Center for Future Civic Media
Via MIT Media Lab
To create new community news products in a major national center with MIT's Media Lab and Comparative Media Studies program
With its $5 million Knight News Challenge award to the Media Lab and the Comparative Media Studies Program at the >Massachusetts Institute of Technology, Knight Foundation teams up with one of world's premier technological innovators. MIT will create a Center for Future Civic Media to test and investigate civic media in local communities. The center pairs the technological innovation of the Media Lab with the social and cultural expertise of the Comparative Media Studies Program.
"We are moving to a Fifth Estate where everyone is able to pool their knowledge, share experience and expertise, and speak truth to power," says Chris Csikszentmihályi (pronounced Cheek-sent-me-hi), MIT's director of the Computing Culture Research Group, who will lead the center as co-director, together with Henry Jenkins, co-director of the MIT Comparative Media Studies Program. Says Jenkins: "We now have more than a decade's worth of research into the kinds of online communities which emerge within networked cultures. With this project, we seek to draw on that research to strengthen people's ties to their own local communities."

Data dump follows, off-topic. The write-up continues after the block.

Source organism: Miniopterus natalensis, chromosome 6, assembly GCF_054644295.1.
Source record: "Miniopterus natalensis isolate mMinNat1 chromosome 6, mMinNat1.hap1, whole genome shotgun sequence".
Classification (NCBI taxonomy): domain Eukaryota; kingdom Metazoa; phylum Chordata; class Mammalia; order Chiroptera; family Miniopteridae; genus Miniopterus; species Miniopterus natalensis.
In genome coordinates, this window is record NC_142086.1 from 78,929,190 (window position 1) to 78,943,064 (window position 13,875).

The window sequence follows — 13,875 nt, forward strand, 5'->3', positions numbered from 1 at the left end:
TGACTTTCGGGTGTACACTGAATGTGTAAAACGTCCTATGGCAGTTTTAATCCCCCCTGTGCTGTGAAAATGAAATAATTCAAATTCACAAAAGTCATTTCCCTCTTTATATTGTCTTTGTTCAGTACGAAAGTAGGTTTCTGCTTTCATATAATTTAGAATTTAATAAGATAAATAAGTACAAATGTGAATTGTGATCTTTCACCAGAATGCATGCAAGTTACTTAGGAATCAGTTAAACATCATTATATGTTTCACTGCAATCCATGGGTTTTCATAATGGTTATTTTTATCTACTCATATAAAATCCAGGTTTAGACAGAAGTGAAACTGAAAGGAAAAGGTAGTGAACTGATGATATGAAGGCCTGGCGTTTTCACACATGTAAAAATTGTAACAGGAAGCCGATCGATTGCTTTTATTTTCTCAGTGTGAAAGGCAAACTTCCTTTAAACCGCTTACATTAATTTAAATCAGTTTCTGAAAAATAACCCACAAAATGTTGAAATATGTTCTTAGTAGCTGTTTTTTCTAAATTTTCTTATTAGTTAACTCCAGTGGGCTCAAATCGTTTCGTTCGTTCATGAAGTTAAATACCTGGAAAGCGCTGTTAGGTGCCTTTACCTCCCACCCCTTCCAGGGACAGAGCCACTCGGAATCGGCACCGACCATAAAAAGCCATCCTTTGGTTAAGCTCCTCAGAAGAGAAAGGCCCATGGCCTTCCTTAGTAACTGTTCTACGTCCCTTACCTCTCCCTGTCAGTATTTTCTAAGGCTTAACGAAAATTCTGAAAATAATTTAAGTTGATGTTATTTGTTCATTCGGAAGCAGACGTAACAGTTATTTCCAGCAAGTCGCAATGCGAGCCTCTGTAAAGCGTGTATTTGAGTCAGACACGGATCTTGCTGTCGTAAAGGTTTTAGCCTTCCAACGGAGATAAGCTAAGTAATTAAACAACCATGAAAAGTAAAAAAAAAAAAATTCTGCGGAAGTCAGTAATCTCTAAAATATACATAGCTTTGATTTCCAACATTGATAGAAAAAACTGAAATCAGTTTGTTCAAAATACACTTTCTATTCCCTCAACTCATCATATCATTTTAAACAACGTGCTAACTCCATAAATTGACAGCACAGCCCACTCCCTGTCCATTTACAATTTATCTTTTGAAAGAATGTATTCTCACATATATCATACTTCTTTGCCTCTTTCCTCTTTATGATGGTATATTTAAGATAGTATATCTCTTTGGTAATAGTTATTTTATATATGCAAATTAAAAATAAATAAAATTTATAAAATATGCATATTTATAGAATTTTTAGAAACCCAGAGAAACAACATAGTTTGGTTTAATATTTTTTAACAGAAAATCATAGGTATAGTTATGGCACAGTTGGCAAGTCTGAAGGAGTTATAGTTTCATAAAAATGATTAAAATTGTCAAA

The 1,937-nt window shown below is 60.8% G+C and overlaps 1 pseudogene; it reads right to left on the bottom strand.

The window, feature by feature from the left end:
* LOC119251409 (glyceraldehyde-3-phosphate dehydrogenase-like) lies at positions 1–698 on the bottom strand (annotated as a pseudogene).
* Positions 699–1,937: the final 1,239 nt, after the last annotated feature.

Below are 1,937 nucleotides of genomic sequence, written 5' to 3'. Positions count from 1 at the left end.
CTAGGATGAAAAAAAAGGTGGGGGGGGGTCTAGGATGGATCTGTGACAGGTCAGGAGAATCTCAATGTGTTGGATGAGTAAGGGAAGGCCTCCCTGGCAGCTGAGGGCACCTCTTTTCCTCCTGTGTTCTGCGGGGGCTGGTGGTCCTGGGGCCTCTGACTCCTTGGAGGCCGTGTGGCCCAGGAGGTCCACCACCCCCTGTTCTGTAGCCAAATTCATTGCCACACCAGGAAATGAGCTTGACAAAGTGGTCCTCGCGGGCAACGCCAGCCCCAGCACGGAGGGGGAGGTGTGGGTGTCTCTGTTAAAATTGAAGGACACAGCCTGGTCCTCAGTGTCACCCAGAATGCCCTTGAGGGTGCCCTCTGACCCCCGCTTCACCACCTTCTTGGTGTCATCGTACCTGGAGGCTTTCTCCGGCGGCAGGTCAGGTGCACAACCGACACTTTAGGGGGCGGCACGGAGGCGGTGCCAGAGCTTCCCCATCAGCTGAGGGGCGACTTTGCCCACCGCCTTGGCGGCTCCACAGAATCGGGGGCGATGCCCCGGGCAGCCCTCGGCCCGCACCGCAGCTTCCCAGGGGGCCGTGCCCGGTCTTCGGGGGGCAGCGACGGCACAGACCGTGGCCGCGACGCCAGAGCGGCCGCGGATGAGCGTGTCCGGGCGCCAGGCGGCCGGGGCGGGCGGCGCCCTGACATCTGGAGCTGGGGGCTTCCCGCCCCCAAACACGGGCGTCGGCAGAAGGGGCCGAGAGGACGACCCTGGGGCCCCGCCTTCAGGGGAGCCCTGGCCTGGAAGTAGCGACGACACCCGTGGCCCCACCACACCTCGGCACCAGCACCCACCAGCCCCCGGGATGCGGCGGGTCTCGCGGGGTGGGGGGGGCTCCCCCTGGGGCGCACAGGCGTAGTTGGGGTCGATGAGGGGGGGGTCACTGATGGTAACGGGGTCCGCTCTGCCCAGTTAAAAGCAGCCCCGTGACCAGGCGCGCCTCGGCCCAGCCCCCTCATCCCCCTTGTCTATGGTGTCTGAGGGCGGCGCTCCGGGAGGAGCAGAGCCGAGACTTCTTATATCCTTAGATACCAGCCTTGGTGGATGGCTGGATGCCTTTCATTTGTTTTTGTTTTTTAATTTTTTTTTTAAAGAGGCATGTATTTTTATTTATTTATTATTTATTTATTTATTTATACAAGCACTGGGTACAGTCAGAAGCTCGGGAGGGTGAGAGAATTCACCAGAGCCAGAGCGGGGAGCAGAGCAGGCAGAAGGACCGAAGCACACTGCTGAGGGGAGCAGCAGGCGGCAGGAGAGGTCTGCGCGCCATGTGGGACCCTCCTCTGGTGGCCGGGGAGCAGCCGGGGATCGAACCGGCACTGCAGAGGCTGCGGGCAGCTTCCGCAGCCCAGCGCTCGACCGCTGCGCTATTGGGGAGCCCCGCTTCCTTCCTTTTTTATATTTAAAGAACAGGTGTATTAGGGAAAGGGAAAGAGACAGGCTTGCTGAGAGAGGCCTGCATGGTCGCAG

The Center will develop new theories, techniques, technologies and practices that support and foster community news and civic engagement. "All good journalists worry about what the digital revolution is doing to the news citizens need to run their communities and their lives. Now, the awesome array of science and technology at MIT will focus on this question. From their experiments we expect to see a new generation of useful community news technology and technique," says Eric Newton, Knight Foundation's vice president/journalism program.
MIT Media Lab